Night Shift, a feature that was introduced in iOS 9.3, reduces the amount of blue light emitted from the display of your iOS device at night to help avoid disrupting your sleep cycle. In helping you getting a good night’s sleep, the feature looks at your geographical position and the time of the day to shift the colors to the warmer end of the spectrum.
But we all know that. Today, we learn that Apple’s engineers also built this feature in a way that avoids ugly artifacts that could appear on LCDs while scrolling and animating.
A customer from Germany emailed Craig Federighi, who is Apple’s Senior Vice President in charge of Software Engineering, to complain about Night Shift mode potentially emitting more blue light than F.l.ux, an iPhone app that serves the same purposes like Night Shift but was banned from the App Store following the release of iOS 9.3.
He received the following reply:
Given the display technology we push it as far as we can without introducing major red ghosting artifacts when scrolling / animating. (Unfortunately, the red phosphors in the LCD hold their color longer and when we shift the display too far into the red then scrolling results in irritating ghosting artifacts).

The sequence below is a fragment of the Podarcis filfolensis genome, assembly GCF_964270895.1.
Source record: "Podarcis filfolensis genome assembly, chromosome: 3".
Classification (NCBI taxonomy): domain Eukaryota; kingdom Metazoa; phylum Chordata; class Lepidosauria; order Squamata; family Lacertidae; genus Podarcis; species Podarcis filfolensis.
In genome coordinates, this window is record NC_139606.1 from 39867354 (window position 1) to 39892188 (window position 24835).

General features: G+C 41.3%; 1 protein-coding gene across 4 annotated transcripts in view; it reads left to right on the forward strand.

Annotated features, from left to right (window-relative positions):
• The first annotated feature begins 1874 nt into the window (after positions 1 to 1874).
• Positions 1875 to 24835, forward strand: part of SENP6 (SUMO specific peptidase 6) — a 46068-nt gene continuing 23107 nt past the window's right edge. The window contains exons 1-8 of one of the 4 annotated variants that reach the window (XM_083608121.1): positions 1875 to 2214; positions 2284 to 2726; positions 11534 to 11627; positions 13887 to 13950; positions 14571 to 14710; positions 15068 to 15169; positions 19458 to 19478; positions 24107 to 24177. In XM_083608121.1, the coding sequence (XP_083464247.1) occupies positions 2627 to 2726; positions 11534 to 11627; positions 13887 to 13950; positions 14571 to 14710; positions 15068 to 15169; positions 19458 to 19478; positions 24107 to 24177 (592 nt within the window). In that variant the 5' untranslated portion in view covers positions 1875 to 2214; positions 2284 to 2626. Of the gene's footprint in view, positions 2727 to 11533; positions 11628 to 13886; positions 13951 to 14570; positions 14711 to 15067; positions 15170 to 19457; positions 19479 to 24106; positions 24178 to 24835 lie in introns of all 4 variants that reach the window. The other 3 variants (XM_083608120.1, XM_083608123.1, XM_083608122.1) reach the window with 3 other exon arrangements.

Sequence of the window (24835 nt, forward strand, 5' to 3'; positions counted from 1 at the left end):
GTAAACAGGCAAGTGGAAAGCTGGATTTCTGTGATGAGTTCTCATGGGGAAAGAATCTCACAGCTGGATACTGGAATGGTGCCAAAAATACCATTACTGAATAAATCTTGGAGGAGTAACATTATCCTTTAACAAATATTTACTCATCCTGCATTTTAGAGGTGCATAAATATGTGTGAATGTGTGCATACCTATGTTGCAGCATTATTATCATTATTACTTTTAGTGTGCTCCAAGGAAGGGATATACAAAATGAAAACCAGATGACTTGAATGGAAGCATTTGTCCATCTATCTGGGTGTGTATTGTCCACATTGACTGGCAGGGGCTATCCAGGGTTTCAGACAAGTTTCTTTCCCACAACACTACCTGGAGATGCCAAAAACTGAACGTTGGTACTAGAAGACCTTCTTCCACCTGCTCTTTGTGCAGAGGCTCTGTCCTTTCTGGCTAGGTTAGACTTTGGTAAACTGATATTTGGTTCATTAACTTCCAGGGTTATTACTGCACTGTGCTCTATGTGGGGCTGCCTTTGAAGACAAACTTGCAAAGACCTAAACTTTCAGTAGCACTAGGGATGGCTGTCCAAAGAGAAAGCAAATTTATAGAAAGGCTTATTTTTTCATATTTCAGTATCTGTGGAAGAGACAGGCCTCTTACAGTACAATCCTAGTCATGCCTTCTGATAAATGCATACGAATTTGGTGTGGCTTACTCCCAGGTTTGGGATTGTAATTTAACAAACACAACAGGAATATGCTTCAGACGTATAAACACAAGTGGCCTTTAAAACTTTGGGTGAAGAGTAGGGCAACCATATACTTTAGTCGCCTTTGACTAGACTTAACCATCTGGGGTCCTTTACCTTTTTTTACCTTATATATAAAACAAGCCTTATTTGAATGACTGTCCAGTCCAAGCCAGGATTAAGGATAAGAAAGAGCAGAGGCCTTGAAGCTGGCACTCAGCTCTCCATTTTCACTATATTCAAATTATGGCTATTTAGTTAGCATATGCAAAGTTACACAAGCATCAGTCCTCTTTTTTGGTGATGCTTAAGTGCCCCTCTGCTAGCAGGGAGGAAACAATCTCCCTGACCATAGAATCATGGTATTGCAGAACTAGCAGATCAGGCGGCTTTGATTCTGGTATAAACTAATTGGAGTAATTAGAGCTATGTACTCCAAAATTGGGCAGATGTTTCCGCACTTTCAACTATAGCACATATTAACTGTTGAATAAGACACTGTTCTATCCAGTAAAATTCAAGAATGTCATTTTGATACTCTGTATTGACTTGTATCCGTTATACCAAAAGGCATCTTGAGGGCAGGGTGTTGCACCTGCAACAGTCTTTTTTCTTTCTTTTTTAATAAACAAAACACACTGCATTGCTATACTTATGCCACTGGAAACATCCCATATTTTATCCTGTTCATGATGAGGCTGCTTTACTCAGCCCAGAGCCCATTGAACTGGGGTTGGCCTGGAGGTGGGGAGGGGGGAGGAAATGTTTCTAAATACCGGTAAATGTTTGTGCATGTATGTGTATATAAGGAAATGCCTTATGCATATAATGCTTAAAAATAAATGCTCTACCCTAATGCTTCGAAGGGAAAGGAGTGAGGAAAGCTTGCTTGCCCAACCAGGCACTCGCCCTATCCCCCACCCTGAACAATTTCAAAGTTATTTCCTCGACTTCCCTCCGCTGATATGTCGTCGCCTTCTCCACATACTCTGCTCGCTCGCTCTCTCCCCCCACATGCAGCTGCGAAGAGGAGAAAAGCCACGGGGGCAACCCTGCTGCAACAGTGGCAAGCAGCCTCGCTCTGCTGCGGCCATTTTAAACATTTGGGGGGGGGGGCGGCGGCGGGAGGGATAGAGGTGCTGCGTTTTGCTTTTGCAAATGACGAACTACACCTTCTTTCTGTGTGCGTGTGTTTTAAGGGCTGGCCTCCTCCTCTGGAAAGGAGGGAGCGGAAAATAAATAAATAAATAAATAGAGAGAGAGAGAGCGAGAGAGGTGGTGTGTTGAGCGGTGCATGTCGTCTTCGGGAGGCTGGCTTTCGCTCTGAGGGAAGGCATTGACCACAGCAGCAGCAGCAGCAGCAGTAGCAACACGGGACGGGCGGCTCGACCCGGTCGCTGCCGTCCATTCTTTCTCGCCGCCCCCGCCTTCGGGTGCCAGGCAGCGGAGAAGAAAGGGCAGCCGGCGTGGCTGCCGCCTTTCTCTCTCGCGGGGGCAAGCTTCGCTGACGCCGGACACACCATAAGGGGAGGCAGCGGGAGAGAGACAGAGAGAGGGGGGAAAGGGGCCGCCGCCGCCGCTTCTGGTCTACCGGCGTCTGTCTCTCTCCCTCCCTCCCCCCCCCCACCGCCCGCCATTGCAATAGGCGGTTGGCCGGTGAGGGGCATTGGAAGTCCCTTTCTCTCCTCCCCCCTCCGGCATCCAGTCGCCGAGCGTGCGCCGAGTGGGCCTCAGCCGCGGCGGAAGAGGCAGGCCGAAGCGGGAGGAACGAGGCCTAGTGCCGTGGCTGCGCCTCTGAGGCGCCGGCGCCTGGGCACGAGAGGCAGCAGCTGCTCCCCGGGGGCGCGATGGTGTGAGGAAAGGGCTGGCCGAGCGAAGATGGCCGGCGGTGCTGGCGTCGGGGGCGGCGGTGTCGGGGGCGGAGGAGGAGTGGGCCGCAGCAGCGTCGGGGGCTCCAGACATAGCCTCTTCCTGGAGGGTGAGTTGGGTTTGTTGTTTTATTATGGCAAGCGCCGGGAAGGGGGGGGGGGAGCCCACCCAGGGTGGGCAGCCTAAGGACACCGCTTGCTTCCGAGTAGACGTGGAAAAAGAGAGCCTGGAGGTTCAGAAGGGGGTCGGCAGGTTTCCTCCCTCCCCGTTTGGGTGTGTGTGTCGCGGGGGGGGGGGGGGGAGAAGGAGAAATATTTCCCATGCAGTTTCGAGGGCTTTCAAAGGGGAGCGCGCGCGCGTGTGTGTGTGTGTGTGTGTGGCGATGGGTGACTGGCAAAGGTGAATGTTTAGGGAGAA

Here’s our video walkthrough of Night Shift Mode on iPhone and iPad:
To learn more, check out our Night Shift technology overview:
Night Shift Mode only works on 64-bit devices with iOS 9.3 or later.
It’s unsupported on the iPhone 5, iPhone 5c, iPhone 4s and earlier, fourth-generation iPad and earlier, fifth-generation iPod touch and earlier and the original iPad mini. Night Shift may be coming to the Mac, Apple Watch and CarPlay in the future.